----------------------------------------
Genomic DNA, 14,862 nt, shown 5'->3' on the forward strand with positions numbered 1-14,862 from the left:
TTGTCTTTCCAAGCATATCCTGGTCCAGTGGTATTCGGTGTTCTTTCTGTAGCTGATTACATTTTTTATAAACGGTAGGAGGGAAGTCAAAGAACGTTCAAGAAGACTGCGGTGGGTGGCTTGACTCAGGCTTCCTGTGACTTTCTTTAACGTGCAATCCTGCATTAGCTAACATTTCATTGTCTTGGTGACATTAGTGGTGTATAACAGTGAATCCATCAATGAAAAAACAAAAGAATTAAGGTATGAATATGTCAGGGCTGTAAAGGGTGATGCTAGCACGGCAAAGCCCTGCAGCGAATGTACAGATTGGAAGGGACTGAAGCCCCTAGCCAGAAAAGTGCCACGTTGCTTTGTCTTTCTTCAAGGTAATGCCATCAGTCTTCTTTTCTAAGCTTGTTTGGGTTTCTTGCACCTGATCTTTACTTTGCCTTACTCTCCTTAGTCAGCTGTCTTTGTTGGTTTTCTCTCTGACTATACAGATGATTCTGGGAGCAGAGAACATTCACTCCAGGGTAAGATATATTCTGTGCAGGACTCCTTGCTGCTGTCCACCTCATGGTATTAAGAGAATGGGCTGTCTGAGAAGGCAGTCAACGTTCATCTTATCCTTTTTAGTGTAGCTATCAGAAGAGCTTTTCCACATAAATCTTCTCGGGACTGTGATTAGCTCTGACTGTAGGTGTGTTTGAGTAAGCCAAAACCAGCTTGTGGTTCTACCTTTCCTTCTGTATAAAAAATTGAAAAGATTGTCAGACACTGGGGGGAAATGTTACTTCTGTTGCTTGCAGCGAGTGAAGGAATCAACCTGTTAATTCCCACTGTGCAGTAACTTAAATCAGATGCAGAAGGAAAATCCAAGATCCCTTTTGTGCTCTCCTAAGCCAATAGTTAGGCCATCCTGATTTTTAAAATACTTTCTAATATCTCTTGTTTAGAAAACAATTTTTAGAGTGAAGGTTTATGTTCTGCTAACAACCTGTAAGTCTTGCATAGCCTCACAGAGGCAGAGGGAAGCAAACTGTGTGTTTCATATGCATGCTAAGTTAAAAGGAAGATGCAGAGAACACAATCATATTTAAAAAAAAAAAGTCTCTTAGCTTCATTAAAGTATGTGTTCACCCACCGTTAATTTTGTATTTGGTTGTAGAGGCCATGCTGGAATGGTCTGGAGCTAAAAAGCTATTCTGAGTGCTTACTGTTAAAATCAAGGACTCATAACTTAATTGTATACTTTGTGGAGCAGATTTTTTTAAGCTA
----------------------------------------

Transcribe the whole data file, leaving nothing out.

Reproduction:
Genomic DNA, 14,862 nt, shown 5'->3' on the forward strand with positions numbered 1-14,862 from the left:
TTGTCTTTCCAAGCATATCCTGGTCCAGTGGTATTCGGTGTTCTTTCTGTAGCTGATTACATTTTTTATAAACGGTAGGAGGGAAGTCAAAGAACGTTCAAGAAGACTGCGGTGGGTGGCTTGACTCAGGCTTCCTGTGACTTTCTTTAACGTGCAATCCTGCATTAGCTAACATTTCATTGTCTTGGTGACATTAGTGGTGTATAACAGTGAATCCATCAATGAAAAAACAAAAGAATTAAGGTATGAATATGTCAGGGCTGTAAAGGGTGATGCTAGCACGGCAAAGCCCTGCAGCGAATGTACAGATTGGAAGGGACTGAAGCCCCTAGCCAGAAAAGTGCCACGTTGCTTTGTCTTTCTTCAAGGTAATGCCATCAGTCTTCTTTTCTAAGCTTGTTTGGGTTTCTTGCACCTGATCTTTACTTTGCCTTACTCTCCTTAGTCAGCTGTCTTTGTTGGTTTTCTCTCTGACTATACAGATGATTCTGGGAGCAGAGAACATTCACTCCAGGGTAAGATATATTCTGTGCAGGACTCCTTGCTGCTGTCCACCTCATGGTATTAAGAGAATGGGCTGTCTGAGAAGGCAGTCAACGTTCATCTTATCCTTTTTAGTGTAGCTATCAGAAGAGCTTTTCCACATAAATCTTCTCGGGACTGTGATTAGCTCTGACTGTAGGTGTGTTTGAGTAAGCCAAAACCAGCTTGTGGTTCTACCTTTCCTTCTGTATAAAAAATTGAAAAGATTGTCAGACACTGGGGGGAAATGTTACTTCTGTTGCTTGCAGCGAGTGAAGGAATCAACCTGTTAATTCCCACTGTGCAGTAACTTAAATCAGATGCAGAAGGAAAATCCAAGATCCCTTTTGTGCTCTCCTAAGCCAATAGTTAGGCCATCCTGATTTTTAAAATACTTTCTAATATCTCTTGTTTAGAAAACAATTTTTAGAGTGAAGGTTTATGTTCTGCTAACAACCTGTAAGTCTTGCATAGCCTCACAGAGGCAGAGGGAAGCAAACTGTGTGTTTCATATGCATGCTAAGTTAAAAGGAAGATGCAGAGAACACAATCATATTTAAAAAAAAAAAGTCTCTTAGCTTCATTAAAGTATGTGTTCACCCACCGTTAATTTTGTATTTGGTTGTAGAGGCCATGCTGGAATGGTCTGGAGCTAAAAAGCTATTCTGAGTGCTTACTGTTAAAATCAAGGACTCATAACTTAATTGTATACTTTGTGGAGCAGATTTTTTTAAGCTA